...and for their preferences. And I see also in certain areas of technology, just you may give you too very quick examples. One is three, the printing how we're starting to use in medical applications. For these should wrap trans plans for dental pieces and so and so, for d printing and, of course we're starting to see this as well for therapies in other fields, using other fields of technology such as, for example, virtual reality and then Hans Reality and now, perhaps in the near future, than Meta vers. So in in many different kinds of areas in healthier I see a lot of innovation, a lot of entrepreneurship. Yeah, absolutely. So. What are some of the tips or tricks that these leaders need to be mindful of as they are kind of observing these trends and want to be able to figure out how they can best take advantage of them? I think you give a couple of examples in your book. Lego and Phillips are, I think, really great examples, if you don't mind sharing those with our audience. Well, Lego is this Danish that toy company. You know the building blocks. As you know, traditional toy companies have been wiped out by video games and by other alserative more you know, take enabled kinds of games, even for very small children. But they have fun. Not only survived, they have thrived and every year they incase their sales, and that's because they reposition themselves to become a multigenerational company, so involving children in the games, but not only children, also their parents, grandparents and so on and so forth. and they continue to innovate like Tracy in terms of launching new designs and capturing the imagination of people. Right Phillips, other all the Dutch company. In this case, you know, they made a ton of money a hundred years ago with the incandescent bulb, the electric bolt g in the US also get a ton...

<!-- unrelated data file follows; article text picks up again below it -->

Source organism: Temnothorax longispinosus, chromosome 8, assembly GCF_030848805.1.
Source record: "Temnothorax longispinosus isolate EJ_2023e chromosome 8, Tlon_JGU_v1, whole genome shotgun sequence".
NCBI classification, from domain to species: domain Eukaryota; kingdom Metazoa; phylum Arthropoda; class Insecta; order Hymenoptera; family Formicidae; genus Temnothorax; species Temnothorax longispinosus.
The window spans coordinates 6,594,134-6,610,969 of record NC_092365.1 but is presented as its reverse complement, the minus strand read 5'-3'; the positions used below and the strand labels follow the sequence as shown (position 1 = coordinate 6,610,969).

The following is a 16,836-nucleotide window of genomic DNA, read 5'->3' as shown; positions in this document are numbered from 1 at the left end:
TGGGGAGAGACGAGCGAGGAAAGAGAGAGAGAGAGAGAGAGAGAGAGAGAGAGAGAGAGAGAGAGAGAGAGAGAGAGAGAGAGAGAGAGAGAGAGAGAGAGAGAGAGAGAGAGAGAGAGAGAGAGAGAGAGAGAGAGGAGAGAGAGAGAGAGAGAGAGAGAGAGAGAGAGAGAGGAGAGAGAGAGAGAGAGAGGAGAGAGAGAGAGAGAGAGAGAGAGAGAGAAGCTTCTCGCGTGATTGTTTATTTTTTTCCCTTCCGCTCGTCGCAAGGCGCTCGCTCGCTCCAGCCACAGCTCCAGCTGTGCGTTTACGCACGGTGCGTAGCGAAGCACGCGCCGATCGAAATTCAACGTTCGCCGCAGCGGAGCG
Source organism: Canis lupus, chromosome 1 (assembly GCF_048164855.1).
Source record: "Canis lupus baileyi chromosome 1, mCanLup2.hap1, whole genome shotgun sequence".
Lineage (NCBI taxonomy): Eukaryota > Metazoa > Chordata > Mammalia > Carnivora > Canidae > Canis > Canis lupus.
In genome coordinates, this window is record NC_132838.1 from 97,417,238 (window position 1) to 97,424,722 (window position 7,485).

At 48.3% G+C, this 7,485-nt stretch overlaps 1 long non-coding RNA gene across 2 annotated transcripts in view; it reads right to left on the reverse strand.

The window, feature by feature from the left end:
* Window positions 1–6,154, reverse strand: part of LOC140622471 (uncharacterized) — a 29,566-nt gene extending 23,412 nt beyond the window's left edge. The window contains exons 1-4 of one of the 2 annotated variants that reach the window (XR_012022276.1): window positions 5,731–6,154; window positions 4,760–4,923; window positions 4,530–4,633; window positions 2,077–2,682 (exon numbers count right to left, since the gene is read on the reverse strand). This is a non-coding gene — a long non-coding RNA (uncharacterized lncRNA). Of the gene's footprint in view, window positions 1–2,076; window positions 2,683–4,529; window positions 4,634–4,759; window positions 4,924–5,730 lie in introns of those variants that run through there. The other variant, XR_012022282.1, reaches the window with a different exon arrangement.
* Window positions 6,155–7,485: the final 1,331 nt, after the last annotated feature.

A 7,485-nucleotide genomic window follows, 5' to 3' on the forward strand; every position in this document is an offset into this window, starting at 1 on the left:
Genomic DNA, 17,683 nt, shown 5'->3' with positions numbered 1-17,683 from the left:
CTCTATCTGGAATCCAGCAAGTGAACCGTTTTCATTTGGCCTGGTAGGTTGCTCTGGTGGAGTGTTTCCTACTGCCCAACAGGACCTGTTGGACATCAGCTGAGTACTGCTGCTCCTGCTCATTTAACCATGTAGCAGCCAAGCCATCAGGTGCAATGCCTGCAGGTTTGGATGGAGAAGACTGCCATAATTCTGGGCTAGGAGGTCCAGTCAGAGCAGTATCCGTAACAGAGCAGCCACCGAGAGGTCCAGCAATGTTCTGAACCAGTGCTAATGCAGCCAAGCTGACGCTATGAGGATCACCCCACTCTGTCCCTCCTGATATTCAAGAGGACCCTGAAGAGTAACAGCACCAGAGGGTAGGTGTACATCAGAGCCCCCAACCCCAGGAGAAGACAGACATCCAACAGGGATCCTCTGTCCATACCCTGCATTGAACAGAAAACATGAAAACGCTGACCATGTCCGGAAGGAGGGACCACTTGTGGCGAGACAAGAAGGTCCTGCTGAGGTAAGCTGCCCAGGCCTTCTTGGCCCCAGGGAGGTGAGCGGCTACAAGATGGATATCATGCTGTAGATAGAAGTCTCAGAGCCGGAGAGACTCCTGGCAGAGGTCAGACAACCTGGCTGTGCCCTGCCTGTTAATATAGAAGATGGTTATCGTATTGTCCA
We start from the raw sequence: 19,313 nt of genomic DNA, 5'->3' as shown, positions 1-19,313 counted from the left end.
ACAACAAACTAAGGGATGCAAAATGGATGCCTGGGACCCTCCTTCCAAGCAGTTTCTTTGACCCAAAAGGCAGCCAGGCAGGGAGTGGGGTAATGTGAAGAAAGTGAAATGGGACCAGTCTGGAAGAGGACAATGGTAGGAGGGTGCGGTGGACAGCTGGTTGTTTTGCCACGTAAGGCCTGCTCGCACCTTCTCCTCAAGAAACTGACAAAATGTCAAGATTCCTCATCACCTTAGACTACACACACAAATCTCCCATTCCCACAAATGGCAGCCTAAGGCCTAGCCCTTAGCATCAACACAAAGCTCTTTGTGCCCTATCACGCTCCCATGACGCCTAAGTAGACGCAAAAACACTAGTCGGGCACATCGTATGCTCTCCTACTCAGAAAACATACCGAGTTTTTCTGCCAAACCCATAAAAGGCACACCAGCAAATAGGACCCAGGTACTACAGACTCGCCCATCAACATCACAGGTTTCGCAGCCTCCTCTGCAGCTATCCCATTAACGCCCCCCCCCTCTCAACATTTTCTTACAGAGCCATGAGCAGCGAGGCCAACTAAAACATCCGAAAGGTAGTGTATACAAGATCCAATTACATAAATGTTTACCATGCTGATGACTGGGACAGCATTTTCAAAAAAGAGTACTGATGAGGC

...of money out of that, but these days you cannot make much money with that because it's a commodity. Prices are very low. They also went through a face of making TV's and making video recorders, also commodities. These days they realize, look, the world is changing, population is aging. Our advantage is research and development. So why not focus on healthcare? And Phillips says, you know, one of the top four companies in the world for Mris and other related equipment, and they are now the rising seventy percent of the sales and more than that in terms of profits from healthcare. So they examine the landscape and they decided let's switch gears. What we we're doing in the passage no good. We need to align ourselves with these trends. I like to use the metaphor of the surfer right. So I think what we need to do, when so many things are changes, be like a surfer, catch the biggest wave you can. You can imagine. So those are great examples, and so help us understand what is the difference between those companies or those leaders of let's say Lego and Phillips, versus a blockbuster and Kodak, who took very different paths? Absolutely, absolutely, code. That key is the company. It took a very long time for CODAC to go by GROP finally, but it did look like twenty years and they didn't see it coming right really how the world of photography was changing. But look at Lego and Philix. What happened was that they went through several CEOS and each of those CEOS, you know, lasted for no more than door three years and they essentially didn't want to change the company, didn't want to realign it with those, you know, big trends out there. So they persisted at the old recipe, the way which they had been making money for a long time, and the reason why those CEOS lasted only two or three years on average is that, you know, that wasn't enough. It wasn't enough to cut...